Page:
• Importance of Being Compost

    April 9, 2015 14:02

    Part of being sustainable means we use sound vineyard practices so the impact on our land will be minimized and it will be preserved for future generations. We have three generations and counting on this little corner of Dry Creek Valley! Sustainability in today’s post means using organic material from things like fermentation for the good of the vineyard. For instance, some of the odds and ends from fermentation are spread to lend nutrients to the soil. It has been part of vineyard life since I can remember. When I was growing up we always used pomace in our garden to enrich our zucchini plants, tomato vines and green beans. It is a combination of dried grape seeds and skins left over from the fermenting process and it spends a year drying out, so to speak. I also remember digging around the garden and finding the pomace was full of bug activity too—the good kind to help the garden grow. A phrase used by a grape grower down the road, who was of German decent, always said they used every part of the pig, ‘except the squeal’. In that vein, we use by products of fermenting wine, divert wastewater into ponds where ducks, frogs and turtles thrive, and line roads with erosion-controlling stems. There is still life left in these grape skins and seeds and they are a great addition to vineyards just like they were in our family garden. Were you aware that pomace (fresh) is a component of grappa, the Italian liquor? Like he said, everything except the squeal. Cheers and now for some fermented grape juice in my Dino!

    Fresh pomace in my hand.

    Pomace

    Last vintage’s pomace-not pretty but kept under tarps until dried out. Ready to spread!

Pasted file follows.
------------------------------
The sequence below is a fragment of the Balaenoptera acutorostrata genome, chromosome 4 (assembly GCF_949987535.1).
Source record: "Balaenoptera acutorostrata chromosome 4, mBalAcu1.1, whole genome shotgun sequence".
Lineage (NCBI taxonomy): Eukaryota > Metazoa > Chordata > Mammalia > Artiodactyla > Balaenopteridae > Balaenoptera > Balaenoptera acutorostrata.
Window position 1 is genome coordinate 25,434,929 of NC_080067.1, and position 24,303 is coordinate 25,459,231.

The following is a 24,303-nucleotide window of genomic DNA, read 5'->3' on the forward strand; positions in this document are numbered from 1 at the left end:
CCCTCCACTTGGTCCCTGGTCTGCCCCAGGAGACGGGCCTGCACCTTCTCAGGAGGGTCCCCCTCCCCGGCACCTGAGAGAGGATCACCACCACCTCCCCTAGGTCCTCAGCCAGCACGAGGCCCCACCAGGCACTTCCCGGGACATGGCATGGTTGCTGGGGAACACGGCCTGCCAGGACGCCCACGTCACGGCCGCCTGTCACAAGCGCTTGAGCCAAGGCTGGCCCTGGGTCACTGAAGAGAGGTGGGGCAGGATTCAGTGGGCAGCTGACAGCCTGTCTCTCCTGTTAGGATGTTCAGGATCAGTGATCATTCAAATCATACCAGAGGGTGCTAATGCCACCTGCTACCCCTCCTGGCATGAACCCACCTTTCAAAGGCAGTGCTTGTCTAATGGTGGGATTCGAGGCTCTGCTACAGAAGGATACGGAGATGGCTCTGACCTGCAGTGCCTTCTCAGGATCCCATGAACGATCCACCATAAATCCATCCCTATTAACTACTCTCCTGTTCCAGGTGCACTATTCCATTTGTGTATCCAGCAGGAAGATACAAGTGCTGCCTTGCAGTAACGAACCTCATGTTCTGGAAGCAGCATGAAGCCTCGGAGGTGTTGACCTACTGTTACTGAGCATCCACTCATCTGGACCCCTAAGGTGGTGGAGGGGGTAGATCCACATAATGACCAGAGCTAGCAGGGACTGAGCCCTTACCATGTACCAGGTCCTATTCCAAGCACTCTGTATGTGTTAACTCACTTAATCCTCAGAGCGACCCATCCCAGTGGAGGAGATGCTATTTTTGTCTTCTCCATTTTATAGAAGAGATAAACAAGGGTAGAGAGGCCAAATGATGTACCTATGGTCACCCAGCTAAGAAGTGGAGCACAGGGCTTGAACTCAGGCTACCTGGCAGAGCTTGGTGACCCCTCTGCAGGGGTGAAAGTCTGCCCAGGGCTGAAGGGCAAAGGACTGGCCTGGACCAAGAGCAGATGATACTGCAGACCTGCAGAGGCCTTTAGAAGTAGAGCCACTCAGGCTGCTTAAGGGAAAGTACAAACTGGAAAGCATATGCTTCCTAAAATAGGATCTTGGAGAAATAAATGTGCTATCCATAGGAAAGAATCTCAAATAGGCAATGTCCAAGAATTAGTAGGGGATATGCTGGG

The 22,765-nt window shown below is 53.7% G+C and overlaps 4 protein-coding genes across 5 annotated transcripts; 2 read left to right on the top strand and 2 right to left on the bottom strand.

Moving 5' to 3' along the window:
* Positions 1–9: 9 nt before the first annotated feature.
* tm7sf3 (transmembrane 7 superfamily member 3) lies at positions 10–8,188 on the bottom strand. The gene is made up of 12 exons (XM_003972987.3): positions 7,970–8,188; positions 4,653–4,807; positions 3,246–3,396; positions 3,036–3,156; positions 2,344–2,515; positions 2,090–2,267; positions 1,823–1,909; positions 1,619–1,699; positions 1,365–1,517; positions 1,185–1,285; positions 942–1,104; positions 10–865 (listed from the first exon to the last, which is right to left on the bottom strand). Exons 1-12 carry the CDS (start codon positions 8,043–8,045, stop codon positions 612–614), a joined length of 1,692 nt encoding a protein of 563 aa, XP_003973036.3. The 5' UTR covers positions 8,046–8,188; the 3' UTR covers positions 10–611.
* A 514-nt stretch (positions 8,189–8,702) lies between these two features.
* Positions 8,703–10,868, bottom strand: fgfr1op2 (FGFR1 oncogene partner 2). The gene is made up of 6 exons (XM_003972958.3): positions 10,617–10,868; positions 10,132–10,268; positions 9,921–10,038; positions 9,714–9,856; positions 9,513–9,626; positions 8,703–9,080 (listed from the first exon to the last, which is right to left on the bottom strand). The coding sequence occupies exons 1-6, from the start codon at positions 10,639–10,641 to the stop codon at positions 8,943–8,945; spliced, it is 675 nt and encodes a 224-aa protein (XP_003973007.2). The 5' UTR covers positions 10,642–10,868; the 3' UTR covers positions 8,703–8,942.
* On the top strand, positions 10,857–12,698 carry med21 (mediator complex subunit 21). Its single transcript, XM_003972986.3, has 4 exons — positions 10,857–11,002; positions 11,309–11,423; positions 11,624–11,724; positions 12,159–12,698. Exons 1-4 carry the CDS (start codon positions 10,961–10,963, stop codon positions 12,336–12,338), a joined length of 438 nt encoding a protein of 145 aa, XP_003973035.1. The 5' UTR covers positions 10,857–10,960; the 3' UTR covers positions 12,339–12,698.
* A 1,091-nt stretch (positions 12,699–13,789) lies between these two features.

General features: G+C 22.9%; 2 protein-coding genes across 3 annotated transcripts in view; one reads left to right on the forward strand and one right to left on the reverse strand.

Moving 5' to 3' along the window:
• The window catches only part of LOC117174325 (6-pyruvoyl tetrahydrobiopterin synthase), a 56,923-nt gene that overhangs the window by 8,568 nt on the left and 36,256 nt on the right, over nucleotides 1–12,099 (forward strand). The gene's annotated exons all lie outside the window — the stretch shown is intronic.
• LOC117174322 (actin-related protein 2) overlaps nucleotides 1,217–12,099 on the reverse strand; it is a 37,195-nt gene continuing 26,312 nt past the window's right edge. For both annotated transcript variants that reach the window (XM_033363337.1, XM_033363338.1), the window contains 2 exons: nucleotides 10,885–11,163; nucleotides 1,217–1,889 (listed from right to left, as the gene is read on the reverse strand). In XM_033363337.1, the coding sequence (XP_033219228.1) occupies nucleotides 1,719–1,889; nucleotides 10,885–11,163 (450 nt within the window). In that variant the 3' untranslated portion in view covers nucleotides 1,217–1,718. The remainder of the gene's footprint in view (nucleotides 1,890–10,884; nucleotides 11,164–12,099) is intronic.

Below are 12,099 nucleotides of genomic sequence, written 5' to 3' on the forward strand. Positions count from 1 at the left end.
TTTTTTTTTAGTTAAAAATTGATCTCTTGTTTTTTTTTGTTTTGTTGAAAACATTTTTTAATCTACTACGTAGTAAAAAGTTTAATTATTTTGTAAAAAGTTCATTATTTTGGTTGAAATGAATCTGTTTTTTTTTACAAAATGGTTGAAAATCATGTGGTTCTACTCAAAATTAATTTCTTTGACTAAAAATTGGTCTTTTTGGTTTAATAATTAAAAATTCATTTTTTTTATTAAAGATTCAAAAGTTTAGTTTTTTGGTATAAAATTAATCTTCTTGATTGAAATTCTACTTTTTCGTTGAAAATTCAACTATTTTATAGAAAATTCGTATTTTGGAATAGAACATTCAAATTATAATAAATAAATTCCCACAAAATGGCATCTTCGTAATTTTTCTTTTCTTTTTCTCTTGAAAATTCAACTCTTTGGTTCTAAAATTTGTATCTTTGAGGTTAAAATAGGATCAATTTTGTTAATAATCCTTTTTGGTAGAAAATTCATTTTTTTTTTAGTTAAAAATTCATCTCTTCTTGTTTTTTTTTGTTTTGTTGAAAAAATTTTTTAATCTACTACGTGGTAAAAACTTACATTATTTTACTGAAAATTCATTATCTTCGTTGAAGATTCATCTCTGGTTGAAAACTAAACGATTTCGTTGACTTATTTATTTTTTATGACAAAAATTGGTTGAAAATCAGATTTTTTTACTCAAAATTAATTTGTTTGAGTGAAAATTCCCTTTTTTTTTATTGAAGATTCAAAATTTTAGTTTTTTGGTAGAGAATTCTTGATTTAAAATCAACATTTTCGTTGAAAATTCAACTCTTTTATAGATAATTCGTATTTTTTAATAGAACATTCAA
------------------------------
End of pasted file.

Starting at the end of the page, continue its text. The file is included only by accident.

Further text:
Pomace Pile

  • Down to Earth Month: Being Sustainable

    April 2, 2015 14:23

    What does it mean to be sustainable? It means to tread lightly and to be good stewards of the land. It means creating a better environment now and for the future generations. Three generations of my family have called Dry Creek Valley home since 1927. Sustainability is part of our DNA. We have always been good stewards from the days when my grandparents tilled the soil, farmed grapes, raised crops and animals to sustain their family to the next 8 decades of tending the land, making wine, and sharing the fruit of our labors. Our family is committed to bringing up the next generations the same way we were. After 87 years of farming we are on the path to be certified sustainable through the California Sustainable Winegrowing Alliance. Even our home county of Sonoma has pledged 100% of the vintners and growers will be certified by 2019. We are on board and have accomplished many of the requirements already. Believe me when I tell you I have gone through more than 200 of the assessment questions myself (twice!) and it is gratifying to see the proof of our sustainability in many areas along with room for growth in others. Join me as this month is spent studying our vineyards and winery operations and logging examples of our sustainability. Cheers!

    An example of erosion control: stems from the 2014 harvest are spread along hillside areas to cut back on erosion of the vineyard roads.

    Stems help Erosion control

  • Pomace Me

    September 23, 2014 15:40

    If I had the ability to provide scratch and sniff blog posts then I would bottle up the smell of fermenting grapes and share with the world. The pungency of these aromas is a large part of my love for harvest time and the late summer and fall in wine country. In many other areas the autumnal smell of mulch among the trees can be just as pungent after a first rain, but I am partial to the byproduct of young wine in the making. Another physical byproduct of winemaking is pomace, ahh the aromas that go back to my childhood…pungent, cloying, fruit-fly attracting. In case you didn’t know, it consists of the skins and seeds left over from the fermentation process. Upon completion, the hose is attached to the tank and drained into a wine press. The skins and seeds are separated at this time and conveyed into a truck that brings the spent skin/seed mixture to a hillside to ‘age’ or dry out. Once the pile has ‘taken the cure’ it will be used in our vineyards to provide fertilization. I remember we even used the dried pomace in the vegetable gardens, putting it around our zucchini and tomato plants to enrich the soil. All this talk of fermenting has me thirsty—I'm pouring a little vino in my Dino to toast another day.

    Pomace